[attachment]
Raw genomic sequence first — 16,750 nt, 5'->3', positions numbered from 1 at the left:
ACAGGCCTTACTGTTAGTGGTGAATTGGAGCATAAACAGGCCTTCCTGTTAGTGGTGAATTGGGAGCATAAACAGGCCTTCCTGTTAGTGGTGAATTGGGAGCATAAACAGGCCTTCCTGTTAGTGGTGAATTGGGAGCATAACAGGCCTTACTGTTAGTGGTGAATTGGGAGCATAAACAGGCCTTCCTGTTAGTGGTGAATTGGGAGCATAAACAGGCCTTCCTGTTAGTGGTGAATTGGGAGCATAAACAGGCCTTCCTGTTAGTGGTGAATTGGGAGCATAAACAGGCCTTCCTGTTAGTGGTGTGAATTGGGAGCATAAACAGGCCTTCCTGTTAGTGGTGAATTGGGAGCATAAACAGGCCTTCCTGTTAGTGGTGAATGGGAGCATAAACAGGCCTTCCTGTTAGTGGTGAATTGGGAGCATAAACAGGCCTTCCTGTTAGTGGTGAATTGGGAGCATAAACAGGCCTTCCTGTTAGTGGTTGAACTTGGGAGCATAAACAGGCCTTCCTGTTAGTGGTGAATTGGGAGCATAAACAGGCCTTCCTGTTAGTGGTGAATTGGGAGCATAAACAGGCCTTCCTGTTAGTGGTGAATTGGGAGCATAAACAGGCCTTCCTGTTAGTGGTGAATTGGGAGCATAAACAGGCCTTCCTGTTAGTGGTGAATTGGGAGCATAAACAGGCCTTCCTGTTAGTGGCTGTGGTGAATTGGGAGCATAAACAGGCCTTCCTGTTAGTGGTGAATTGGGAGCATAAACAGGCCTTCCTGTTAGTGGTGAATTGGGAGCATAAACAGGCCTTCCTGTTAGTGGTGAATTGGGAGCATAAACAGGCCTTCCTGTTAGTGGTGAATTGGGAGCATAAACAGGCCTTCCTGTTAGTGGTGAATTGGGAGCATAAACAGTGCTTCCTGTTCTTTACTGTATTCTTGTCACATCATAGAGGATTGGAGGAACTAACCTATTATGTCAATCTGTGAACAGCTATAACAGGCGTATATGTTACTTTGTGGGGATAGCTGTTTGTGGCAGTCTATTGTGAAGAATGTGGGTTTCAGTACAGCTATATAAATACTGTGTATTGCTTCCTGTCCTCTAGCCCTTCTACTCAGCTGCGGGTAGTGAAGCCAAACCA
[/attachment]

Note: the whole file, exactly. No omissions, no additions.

Raw genomic sequence first — 16,750 nt, 5'->3', positions numbered from 1 at the left:
ACAGGCCTTACTGTTAGTGGTGAATTGGAGCATAAACAGGCCTTCCTGTTAGTGGTGAATTGGGAGCATAAACAGGCCTTCCTGTTAGTGGTGAATTGGGAGCATAAACAGGCCTTCCTGTTAGTGGTGAATTGGGAGCATAACAGGCCTTACTGTTAGTGGTGAATTGGGAGCATAAACAGGCCTTCCTGTTAGTGGTGAATTGGGAGCATAAACAGGCCTTCCTGTTAGTGGTGAATTGGGAGCATAAACAGGCCTTCCTGTTAGTGGTGAATTGGGAGCATAAACAGGCCTTCCTGTTAGTGGTGTGAATTGGGAGCATAAACAGGCCTTCCTGTTAGTGGTGAATTGGGAGCATAAACAGGCCTTCCTGTTAGTGGTGAATGGGAGCATAAACAGGCCTTCCTGTTAGTGGTGAATTGGGAGCATAAACAGGCCTTCCTGTTAGTGGTGAATTGGGAGCATAAACAGGCCTTCCTGTTAGTGGTTGAACTTGGGAGCATAAACAGGCCTTCCTGTTAGTGGTGAATTGGGAGCATAAACAGGCCTTCCTGTTAGTGGTGAATTGGGAGCATAAACAGGCCTTCCTGTTAGTGGTGAATTGGGAGCATAAACAGGCCTTCCTGTTAGTGGTGAATTGGGAGCATAAACAGGCCTTCCTGTTAGTGGTGAATTGGGAGCATAAACAGGCCTTCCTGTTAGTGGCTGTGGTGAATTGGGAGCATAAACAGGCCTTCCTGTTAGTGGTGAATTGGGAGCATAAACAGGCCTTCCTGTTAGTGGTGAATTGGGAGCATAAACAGGCCTTCCTGTTAGTGGTGAATTGGGAGCATAAACAGGCCTTCCTGTTAGTGGTGAATTGGGAGCATAAACAGGCCTTCCTGTTAGTGGTGAATTGGGAGCATAAACAGTGCTTCCTGTTCTTTACTGTATTCTTGTCACATCATAGAGGATTGGAGGAACTAACCTATTATGTCAATCTGTGAACAGCTATAACAGGCGTATATGTTACTTTGTGGGGATAGCTGTTTGTGGCAGTCTATTGTGAAGAATGTGGGTTTCAGTACAGCTATATAAATACTGTGTATTGCTTCCTGTCCTCTAGCCCTTCTACTCAGCTGCGGGTAGTGAAGCCAAACCA